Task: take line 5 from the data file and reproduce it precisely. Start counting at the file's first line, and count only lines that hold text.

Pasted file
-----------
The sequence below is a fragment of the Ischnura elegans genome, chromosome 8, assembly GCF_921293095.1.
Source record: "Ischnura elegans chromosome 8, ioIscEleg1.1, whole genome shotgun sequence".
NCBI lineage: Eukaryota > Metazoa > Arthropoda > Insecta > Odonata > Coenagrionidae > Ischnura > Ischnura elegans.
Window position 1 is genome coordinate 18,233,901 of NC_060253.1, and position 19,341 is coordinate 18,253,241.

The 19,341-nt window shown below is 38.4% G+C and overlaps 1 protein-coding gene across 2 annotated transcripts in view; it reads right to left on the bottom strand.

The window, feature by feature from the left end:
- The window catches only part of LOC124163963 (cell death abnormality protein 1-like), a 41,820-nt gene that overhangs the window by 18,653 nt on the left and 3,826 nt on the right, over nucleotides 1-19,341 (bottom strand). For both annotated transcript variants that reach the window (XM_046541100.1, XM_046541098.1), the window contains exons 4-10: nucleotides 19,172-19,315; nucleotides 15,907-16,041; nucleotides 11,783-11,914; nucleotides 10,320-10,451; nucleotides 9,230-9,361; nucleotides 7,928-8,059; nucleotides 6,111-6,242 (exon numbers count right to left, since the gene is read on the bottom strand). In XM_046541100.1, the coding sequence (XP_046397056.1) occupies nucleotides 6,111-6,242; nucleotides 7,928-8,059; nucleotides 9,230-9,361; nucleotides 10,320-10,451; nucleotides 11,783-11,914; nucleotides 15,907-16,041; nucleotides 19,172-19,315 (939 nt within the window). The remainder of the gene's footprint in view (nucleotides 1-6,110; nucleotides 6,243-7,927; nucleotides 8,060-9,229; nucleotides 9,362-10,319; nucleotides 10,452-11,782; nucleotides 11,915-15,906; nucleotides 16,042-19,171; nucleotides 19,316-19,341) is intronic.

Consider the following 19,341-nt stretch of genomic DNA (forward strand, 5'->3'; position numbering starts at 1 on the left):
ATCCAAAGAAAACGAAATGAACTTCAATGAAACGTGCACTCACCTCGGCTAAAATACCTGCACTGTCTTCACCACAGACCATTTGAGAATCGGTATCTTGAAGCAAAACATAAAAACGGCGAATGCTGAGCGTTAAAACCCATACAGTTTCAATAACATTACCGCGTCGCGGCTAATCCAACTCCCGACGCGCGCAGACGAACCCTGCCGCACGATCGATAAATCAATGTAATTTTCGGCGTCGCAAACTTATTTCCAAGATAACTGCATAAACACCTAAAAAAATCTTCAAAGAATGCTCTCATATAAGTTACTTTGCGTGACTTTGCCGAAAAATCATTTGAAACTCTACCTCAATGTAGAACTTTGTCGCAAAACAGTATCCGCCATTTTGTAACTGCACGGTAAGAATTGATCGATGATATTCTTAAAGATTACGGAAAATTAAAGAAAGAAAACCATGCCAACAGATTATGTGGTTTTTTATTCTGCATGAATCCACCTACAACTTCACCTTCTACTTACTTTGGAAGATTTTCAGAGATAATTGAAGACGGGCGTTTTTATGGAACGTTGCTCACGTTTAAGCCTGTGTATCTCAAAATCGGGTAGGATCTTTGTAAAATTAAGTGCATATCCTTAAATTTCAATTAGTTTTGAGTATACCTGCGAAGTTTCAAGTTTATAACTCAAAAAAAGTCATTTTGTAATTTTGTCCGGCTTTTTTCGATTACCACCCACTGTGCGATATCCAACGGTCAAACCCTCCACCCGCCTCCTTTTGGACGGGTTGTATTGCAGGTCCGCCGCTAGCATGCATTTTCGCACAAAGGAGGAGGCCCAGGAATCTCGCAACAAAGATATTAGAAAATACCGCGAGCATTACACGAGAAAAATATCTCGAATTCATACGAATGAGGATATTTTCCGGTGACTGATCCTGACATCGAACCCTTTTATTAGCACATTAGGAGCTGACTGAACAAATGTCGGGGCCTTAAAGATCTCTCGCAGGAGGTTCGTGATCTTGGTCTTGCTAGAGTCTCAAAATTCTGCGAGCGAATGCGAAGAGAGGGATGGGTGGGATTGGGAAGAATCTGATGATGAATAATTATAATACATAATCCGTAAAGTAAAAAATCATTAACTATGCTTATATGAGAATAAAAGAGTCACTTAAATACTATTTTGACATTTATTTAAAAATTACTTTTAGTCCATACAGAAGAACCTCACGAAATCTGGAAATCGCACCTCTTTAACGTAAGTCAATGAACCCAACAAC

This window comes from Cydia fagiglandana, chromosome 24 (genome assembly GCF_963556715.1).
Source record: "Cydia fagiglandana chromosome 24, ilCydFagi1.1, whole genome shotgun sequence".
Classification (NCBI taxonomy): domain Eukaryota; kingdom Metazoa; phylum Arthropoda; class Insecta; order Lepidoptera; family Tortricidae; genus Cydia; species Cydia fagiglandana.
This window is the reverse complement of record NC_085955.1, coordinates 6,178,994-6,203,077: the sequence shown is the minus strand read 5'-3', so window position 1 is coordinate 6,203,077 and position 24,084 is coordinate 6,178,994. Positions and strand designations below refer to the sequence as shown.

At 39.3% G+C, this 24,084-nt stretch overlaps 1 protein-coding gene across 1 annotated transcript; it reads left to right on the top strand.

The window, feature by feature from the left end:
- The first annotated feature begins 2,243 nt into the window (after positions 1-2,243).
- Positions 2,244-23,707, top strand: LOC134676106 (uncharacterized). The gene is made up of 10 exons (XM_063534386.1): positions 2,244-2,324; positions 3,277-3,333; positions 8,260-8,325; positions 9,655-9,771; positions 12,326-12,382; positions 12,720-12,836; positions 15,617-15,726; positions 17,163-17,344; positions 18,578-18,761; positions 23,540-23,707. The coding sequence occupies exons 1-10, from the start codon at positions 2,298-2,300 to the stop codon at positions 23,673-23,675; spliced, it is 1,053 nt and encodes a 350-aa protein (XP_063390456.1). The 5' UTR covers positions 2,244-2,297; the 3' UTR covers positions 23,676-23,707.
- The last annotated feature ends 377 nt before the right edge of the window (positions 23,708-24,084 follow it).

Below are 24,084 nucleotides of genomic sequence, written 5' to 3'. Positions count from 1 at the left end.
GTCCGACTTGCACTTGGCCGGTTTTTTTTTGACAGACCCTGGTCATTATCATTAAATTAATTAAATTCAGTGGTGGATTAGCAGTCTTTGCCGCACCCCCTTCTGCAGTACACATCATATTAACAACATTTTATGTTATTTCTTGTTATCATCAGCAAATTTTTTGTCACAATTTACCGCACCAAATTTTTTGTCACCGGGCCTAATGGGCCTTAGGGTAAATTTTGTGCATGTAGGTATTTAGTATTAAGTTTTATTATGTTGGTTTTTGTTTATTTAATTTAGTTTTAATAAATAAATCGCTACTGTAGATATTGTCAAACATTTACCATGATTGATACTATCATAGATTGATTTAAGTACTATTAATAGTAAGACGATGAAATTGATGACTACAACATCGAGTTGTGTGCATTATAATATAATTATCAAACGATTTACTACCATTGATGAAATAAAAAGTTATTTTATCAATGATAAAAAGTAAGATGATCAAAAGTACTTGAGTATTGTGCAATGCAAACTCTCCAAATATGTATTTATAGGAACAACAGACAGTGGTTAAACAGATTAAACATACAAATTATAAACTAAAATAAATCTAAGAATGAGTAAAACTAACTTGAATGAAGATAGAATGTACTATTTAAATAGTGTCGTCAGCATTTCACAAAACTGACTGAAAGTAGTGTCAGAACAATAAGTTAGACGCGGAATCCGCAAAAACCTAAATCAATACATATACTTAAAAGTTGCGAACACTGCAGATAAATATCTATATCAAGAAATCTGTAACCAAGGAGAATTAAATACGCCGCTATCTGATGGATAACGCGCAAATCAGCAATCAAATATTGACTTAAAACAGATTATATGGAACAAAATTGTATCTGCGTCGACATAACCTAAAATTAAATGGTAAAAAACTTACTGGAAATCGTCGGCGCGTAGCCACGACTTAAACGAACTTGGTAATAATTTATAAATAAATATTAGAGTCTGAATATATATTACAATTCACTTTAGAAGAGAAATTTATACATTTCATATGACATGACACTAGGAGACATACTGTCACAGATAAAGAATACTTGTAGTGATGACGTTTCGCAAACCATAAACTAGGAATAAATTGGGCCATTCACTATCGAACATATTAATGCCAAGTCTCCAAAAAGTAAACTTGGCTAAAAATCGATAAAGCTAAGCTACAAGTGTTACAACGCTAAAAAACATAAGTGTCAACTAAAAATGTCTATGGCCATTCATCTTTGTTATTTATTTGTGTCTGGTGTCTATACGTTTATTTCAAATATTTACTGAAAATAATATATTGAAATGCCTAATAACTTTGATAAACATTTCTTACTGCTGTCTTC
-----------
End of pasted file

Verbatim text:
The 19,341-nt window shown below is 38.4% G+C and overlaps 1 protein-coding gene across 2 annotated transcripts in view; it reads right to left on the bottom strand.